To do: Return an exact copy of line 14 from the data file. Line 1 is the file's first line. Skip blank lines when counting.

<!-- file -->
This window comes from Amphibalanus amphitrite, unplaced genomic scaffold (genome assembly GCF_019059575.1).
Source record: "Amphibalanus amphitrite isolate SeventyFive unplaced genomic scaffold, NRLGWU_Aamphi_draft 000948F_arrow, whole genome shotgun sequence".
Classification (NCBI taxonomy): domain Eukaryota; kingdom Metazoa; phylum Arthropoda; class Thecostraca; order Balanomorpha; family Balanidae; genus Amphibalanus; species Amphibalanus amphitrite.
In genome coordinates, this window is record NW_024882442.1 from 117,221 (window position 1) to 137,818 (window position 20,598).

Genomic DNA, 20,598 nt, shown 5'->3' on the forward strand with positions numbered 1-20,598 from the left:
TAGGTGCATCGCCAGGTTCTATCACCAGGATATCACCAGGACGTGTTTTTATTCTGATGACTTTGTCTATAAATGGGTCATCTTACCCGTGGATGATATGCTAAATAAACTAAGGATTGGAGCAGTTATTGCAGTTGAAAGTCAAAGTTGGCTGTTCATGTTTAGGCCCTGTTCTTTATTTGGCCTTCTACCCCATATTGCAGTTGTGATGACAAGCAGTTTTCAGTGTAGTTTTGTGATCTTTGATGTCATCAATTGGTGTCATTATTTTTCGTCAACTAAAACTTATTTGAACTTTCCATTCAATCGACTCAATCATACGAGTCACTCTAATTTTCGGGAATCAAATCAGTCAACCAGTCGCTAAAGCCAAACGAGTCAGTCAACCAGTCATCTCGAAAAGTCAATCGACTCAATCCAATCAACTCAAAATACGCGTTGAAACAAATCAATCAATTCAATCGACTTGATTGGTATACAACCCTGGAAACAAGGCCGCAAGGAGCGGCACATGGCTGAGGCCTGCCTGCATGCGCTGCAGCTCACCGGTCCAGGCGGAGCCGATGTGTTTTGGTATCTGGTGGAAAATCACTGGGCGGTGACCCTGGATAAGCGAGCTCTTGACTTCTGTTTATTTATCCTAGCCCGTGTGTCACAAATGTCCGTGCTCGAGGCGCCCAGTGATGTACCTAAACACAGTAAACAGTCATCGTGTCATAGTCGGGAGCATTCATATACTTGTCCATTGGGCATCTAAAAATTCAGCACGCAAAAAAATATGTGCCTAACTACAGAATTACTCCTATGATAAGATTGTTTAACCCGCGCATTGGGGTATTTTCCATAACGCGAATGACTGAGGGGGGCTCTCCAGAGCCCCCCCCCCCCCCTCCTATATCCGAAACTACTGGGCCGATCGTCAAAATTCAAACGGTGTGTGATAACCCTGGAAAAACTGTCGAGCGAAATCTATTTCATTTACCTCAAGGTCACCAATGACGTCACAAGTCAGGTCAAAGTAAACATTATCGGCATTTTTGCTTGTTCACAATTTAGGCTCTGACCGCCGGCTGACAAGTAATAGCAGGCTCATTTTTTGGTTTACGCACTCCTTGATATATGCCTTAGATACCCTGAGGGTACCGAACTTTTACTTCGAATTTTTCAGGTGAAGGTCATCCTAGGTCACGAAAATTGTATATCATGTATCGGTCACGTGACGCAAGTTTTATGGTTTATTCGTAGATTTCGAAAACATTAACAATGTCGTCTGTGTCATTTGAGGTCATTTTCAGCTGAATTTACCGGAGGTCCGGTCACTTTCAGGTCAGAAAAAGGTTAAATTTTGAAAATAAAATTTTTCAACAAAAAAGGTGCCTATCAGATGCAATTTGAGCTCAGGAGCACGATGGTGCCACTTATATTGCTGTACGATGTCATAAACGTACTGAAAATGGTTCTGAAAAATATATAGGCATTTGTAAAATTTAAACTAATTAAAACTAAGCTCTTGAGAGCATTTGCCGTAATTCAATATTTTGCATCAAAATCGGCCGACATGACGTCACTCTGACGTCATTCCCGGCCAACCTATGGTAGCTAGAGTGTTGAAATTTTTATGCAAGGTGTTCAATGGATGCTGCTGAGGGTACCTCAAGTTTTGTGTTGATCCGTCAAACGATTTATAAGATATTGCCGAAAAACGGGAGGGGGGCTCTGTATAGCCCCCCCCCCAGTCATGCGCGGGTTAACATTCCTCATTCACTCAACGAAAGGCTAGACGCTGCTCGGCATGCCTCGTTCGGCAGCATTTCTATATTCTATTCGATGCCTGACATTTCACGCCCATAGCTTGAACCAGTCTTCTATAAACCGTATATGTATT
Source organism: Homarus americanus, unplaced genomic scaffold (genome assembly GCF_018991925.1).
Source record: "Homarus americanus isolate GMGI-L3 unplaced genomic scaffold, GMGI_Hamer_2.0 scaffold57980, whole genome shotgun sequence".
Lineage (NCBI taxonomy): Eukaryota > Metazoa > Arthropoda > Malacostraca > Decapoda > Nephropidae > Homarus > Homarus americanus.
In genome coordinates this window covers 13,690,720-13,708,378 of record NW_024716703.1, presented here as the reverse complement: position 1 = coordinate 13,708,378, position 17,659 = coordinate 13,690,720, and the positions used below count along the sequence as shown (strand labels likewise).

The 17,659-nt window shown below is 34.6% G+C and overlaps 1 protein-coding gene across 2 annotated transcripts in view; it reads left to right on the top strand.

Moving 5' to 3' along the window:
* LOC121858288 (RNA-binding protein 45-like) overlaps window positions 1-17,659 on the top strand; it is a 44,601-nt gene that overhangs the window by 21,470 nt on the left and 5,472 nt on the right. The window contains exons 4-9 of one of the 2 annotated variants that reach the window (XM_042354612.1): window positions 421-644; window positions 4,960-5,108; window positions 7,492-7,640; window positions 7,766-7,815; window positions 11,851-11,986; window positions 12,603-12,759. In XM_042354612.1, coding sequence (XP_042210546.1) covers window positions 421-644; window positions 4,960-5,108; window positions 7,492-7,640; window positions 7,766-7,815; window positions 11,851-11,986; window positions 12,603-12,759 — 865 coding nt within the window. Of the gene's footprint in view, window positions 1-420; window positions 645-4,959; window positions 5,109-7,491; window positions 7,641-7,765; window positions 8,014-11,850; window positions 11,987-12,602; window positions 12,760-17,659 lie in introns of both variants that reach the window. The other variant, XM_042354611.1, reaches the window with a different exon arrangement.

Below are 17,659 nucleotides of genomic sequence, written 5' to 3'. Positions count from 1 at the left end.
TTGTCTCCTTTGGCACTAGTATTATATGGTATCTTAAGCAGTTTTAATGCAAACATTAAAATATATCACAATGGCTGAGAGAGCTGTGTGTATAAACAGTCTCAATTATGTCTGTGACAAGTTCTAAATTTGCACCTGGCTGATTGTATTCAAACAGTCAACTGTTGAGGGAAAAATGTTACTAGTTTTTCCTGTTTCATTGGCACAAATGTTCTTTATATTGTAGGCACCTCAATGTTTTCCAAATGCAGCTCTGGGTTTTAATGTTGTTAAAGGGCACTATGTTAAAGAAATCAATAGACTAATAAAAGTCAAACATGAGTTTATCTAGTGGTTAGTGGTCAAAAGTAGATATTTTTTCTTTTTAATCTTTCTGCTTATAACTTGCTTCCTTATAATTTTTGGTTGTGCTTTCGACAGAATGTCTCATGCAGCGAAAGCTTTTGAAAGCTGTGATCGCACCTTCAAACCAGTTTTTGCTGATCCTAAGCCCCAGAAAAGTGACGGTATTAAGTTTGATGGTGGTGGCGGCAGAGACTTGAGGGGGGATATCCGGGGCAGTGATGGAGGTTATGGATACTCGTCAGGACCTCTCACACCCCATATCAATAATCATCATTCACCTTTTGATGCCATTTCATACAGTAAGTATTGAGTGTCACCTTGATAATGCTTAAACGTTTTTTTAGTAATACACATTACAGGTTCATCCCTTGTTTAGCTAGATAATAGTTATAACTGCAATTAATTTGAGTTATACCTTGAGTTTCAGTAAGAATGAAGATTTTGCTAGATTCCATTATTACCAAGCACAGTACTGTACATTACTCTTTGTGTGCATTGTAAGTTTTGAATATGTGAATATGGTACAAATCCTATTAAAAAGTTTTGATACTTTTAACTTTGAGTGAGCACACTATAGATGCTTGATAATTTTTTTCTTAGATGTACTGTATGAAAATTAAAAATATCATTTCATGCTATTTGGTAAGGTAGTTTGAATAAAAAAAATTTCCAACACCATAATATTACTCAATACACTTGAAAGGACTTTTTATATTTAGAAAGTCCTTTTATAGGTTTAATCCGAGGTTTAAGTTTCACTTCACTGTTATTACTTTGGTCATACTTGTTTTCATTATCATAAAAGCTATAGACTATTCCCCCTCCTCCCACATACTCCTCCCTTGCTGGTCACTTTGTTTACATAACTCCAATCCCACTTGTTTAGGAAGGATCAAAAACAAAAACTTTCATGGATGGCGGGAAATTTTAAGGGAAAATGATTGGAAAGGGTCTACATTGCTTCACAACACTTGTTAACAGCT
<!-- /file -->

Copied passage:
Below are 17,659 nucleotides of genomic sequence, written 5' to 3'. Positions count from 1 at the left end.